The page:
©Ayako Suzuki

International Experts Convene for Swiss-Japanese Quantum Symposium 2024

The Swiss-Japanese Quantum Symposium 2024 attracted high-level researchers and experts from academia, industry and government for a lively exchange on the latest developments in quantum technology.

From June 5-7 at the University of Tokyo, the first Swiss-Japanese Quantum Symposium successfully brought together approximately 185 young and prominent researchers and specialists to share knowledge and explore potential collaborations in quantum science and technology. Approximately 20% were international participants, underlining the high level of scientific research conducted in the two countries.

The event was co-organized by RIKEN, Japan’s largest comprehensive research institution, and the Science and Technology Office Tokyo (STO), Embassy of Switzerland in Japan, in collaboration with the two scientific co-chairs, Prof. Daniel Loss from the University of Basel and Prof. Yasunobu Nakamura from the RIKEN Center for Quantum Computing (RQC). The three-day symposium created a unique opportunity for lively exchanges between researchers at various stages and levels, as the auditorium was filled by over 100 interested participants each day.

On the occasion of the symposium, members of the Cabinet Office, Government of Japan and representatives of the Swiss Quantum Initiative and Swiss Quantum Commission held a first meeting to discuss the support of advancements in quantum research and collaboration between the two countries.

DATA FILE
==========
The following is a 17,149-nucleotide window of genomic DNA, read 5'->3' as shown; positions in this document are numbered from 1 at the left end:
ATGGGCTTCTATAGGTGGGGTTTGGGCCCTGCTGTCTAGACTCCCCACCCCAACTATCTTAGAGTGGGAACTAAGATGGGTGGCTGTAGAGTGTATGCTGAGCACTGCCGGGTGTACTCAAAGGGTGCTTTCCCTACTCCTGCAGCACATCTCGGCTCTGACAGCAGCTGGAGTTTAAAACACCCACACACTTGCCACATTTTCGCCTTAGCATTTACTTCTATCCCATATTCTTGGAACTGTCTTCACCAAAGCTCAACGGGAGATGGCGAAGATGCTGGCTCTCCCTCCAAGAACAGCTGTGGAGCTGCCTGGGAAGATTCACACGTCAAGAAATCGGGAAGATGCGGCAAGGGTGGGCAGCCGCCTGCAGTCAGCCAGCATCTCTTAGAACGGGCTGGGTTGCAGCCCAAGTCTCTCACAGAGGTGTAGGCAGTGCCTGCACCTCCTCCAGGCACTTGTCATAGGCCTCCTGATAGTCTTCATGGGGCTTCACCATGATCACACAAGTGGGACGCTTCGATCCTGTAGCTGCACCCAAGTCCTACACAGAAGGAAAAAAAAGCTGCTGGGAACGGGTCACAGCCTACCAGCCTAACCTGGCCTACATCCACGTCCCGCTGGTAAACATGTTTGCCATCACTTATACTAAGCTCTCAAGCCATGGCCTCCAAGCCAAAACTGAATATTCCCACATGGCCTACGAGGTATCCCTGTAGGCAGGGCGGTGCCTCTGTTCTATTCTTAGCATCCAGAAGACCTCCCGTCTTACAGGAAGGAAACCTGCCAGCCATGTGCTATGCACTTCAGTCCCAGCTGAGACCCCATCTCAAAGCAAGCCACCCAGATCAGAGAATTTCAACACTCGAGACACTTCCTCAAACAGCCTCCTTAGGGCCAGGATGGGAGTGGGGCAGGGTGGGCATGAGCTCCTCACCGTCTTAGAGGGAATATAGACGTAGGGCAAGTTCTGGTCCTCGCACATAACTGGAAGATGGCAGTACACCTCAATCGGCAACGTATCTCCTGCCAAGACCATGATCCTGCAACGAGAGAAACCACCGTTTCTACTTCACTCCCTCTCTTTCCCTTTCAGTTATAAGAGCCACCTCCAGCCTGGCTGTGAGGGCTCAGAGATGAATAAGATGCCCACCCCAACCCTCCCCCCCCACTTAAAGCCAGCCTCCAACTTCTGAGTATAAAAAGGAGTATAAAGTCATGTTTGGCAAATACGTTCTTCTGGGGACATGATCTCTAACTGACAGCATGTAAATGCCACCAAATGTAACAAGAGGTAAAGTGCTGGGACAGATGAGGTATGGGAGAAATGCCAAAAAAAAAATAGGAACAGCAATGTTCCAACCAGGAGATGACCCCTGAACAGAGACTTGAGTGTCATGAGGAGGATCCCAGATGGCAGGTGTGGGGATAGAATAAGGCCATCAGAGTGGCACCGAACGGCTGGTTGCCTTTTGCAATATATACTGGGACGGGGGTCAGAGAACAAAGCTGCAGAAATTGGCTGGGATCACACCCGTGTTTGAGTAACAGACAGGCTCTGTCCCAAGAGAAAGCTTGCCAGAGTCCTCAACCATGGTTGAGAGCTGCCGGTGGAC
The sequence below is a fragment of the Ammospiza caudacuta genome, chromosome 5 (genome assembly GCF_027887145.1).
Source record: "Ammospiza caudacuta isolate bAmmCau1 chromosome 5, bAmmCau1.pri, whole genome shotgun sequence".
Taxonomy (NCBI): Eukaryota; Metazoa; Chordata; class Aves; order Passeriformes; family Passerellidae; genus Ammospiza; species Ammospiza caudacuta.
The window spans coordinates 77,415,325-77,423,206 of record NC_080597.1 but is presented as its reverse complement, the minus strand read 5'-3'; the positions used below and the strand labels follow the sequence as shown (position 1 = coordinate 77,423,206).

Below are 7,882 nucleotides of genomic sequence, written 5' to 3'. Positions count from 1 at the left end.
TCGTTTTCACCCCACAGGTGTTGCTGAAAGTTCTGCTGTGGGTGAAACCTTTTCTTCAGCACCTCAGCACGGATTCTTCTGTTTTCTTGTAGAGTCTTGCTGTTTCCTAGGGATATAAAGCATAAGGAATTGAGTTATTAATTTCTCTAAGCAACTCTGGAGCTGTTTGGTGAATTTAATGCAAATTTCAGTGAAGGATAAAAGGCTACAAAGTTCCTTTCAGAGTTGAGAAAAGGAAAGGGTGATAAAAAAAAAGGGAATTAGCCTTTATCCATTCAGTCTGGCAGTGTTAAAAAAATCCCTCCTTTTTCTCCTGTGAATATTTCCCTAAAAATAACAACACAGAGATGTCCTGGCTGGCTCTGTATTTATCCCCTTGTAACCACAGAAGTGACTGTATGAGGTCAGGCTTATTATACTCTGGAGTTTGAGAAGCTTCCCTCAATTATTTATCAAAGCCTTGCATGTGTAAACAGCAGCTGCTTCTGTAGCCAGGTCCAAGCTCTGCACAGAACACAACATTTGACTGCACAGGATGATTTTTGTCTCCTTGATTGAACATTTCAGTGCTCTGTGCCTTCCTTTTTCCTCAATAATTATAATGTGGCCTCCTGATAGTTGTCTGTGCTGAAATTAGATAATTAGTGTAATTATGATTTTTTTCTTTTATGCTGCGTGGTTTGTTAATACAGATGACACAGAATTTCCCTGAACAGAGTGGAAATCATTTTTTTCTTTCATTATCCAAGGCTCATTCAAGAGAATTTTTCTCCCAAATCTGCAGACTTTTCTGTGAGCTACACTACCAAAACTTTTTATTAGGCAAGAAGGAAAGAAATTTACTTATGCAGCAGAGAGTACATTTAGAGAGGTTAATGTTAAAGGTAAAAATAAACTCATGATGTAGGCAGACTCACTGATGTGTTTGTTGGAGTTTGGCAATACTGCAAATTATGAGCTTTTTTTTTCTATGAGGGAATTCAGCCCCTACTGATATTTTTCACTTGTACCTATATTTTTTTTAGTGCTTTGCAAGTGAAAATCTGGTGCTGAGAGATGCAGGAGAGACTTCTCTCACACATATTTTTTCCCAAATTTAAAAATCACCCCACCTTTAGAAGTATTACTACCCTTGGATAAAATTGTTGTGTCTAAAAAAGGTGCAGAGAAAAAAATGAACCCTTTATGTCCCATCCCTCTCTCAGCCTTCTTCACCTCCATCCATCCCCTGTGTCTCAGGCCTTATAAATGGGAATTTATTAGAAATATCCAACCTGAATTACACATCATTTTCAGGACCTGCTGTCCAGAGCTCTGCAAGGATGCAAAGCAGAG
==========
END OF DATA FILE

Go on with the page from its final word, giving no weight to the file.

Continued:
The Welcome Dinner hosted at the Swiss Residence by the Ambassador of Switzerland to Japan, Dr. Andreas Baum, on Tuesday, June 4, officially inaugurated the symposium. The event marks another celebration of the 160-year anniversary of diplomatic relations between the two countries.

Starting on Wednesday, June 5, the symposium featured an intense schedule of 38 presentations showcasing a wide range of quantum science and technology topics. In addition to the mainly academic sessions, two sessions were focused on industry.

The symposium also included two poster sessions with 38 contributors. These provided an interactive platform for researchers to present their work, engage in discussions, and receive feedback. The posters covered a variety of topics, from experimental quantum physics to theoretical models and applications of quantum technologies. The poster sessions were valuable for early-career researchers, offering them opportunities to present their work and gain insights from more experienced scientists.

On the final day of the conference, attendees enjoyed a special performance of “Tinguely Entangled,” an audiovisual experience at the intersection of quantum physics, live and electronic music, visual arts, and poetry, presented for the first time outside Switzerland.

The Swiss-Japanese Quantum Symposium concluded with participants expressing enthusiasm for the new relationships built during these three days, which helped strengthen ties of the Swiss-Japanese quantum network.

More details on the program and sponsors: https://swissnex.org/event/ch-jp-quantum-2024/